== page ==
In preparing for the PMP exam, it is of course a good idea to get a PMP exam prep text that has sample test questions at the end of each chapter covering one of the knowledge areas on the exam, but to really make sure you are ready for the exam, I strongly recommend getting text prep software that will allow you to test yourself on a larger bank of exam questions.

When reviewing the Time Management chapter, it seemed that questions involving the formulas involved with PERT analysis came up with high frequency on the practice mini-exams. The purpose of this post is to review these formulas and to give an example of the kind of question you would get on the examination that would involve them.

1. Introduction

Well, what is PERT? It is a variation on the three-point estimate, which can be used for estimating costs or time durations. A one-point estimate would be a “best guess” of what the time duration would be, let’s say. However, a more accurate estimate would be a three-point estimate, with one of the points being the most likely duration, then a pessimistic estimate of the duration, and an optimistic estimate of the duration.

Anybody who drives in LA is intuitively familiar with the concept, even if they are not a project manager, quality engineer, or have any interest in statistics whatsoever. If Mapquest tells you that to go from point A to point B it takes 30 minutes, then you assume that it is the most likely estimate. However, if there is a risk to your being late, let’s say, if it is an appointment with a client or a job interview, then you would probably do a more pessimistic estimate of, say, 45 minutes, to account for the risk of there being a traffic accident or something that will slow you down. And if you are fortunate to have a GPS system or even a smartphone that tells you about any traffic accidents that have occurred on your route, you have the possibility of reducing the risk by taking an alternate route. An optimistic estimate might be 25 minutes, if you just happen to hit all the green lights on the way to the freeway. So this concept of optimistic and pessimistic estimates is something people do all the time, but the PERT analysis formalizes it in the context of project management.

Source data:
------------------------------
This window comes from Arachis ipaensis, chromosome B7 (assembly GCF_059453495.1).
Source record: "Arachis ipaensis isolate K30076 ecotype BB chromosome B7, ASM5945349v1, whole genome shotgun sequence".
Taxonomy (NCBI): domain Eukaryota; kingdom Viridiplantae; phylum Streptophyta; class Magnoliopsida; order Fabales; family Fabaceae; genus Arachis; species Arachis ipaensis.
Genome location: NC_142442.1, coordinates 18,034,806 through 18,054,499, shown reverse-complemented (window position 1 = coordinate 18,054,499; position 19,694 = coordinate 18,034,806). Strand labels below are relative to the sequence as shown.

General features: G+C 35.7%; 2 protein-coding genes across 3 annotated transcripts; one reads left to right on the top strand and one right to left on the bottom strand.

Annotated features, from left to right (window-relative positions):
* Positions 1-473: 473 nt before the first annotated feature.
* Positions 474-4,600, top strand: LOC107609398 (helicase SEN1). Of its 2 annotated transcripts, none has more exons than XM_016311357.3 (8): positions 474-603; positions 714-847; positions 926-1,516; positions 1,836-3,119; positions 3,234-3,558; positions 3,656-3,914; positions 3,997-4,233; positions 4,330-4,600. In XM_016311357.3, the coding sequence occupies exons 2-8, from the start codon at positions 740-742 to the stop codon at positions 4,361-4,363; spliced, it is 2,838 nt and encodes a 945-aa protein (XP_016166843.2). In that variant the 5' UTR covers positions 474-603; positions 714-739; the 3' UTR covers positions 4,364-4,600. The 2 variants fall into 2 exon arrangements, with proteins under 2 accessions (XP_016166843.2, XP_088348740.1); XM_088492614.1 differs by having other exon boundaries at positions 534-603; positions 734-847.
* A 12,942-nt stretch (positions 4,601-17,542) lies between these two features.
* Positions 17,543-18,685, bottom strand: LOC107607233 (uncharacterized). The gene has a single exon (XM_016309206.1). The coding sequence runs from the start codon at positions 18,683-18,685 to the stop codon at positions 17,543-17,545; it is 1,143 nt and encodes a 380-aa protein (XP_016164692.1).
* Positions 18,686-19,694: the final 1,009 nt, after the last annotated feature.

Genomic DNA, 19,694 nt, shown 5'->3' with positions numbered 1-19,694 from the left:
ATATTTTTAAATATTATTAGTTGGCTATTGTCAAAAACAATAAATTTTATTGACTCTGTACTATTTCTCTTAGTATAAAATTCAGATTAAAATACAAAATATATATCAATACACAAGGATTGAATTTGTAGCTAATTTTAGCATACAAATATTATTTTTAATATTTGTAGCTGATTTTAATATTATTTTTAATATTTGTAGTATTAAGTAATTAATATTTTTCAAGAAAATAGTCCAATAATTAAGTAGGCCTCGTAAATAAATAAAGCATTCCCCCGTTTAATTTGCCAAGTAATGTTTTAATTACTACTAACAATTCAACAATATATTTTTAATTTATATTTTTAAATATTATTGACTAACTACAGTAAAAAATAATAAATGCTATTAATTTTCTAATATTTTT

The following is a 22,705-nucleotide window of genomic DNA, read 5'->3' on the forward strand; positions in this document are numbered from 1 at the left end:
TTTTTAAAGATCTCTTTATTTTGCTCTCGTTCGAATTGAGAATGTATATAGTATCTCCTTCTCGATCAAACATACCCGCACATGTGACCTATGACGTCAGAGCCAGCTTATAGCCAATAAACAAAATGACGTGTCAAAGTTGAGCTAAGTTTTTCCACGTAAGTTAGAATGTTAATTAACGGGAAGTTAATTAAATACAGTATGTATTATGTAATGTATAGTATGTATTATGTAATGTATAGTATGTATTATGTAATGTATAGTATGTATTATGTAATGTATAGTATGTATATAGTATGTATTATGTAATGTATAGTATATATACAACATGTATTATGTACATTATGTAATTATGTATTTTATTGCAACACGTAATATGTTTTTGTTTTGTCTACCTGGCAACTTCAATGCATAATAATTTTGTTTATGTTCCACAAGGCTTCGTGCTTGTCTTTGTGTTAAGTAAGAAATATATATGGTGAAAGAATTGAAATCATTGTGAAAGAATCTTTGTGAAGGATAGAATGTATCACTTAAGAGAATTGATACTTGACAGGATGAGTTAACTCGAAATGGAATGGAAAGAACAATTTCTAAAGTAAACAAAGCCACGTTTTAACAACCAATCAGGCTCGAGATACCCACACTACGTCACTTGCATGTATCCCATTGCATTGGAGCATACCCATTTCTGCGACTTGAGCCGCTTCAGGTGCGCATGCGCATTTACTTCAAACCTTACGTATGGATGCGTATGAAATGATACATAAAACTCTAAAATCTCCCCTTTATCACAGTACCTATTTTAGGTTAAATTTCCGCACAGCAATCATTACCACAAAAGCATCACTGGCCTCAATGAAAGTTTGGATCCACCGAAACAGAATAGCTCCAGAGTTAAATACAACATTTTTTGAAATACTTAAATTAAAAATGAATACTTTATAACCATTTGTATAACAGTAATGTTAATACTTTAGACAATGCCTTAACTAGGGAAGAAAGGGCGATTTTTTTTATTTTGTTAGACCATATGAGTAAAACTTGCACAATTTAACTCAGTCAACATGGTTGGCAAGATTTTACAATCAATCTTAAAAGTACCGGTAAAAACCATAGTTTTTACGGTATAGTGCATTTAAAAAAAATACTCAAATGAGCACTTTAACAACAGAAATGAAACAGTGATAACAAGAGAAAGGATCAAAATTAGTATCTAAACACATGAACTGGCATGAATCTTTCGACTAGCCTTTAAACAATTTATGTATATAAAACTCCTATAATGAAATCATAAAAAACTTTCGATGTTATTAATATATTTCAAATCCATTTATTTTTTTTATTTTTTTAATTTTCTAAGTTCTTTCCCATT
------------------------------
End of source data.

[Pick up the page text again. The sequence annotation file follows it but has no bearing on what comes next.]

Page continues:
2. PERT formulas

The regular three-point estimate is simply the average of the pessimistic (P), most likely (M), and optimistic (O) estimates or

(P + M + O)/3

PERT analysis takes the *weighted *average, which gives 4 times as much weight to the most likely or M estimate. Here’s the formula for the PERT or weighted average:

Formula 1: Weighted average

(P+ 4M + O)/6

Here’s how to remember the six in the denominator: instead of the regular average, with the weighted average, it is like you are adding M four different times to the sum, but since you have now six terms to cover in the average, and hence you divide by six.

The standard deviation is the measure of the difference between the values in the distribution on either end and the value in the middle (the average). The bigger the standard deviation, the wider the spread of the values. The formula for the standard deviation for PERT analysis is

Formula 2: Standard deviation

(P – O)/6

NOTE: This is really an approximation of the standard deviation for the purpose of statistically challenged project managers. Any person with a Six Sigma background would take a look at this formula and laugh. However, in the spirit of professional harmony, a project manager can safely ignore any sound of derision coming from the quality department and use the formula safely in the knowledge that it’s what’s recommended by PMBOK.

The *variance* is just the standard deviation squared, or

Formula 3: Variance

[(P – O)/6]^{2
}

This is used if you trying to get the estimate for the whole project. What you do is get the total of the estimates for all activities A through Z along the critical path. Then you take the variance for each activity, sum them up across the whole project, and take the square root to get the standard deviation for the project estimate. However, for questions only involving one activity, you will only need formulas 1 and 2 for the weighted average and standard deviation, respectively.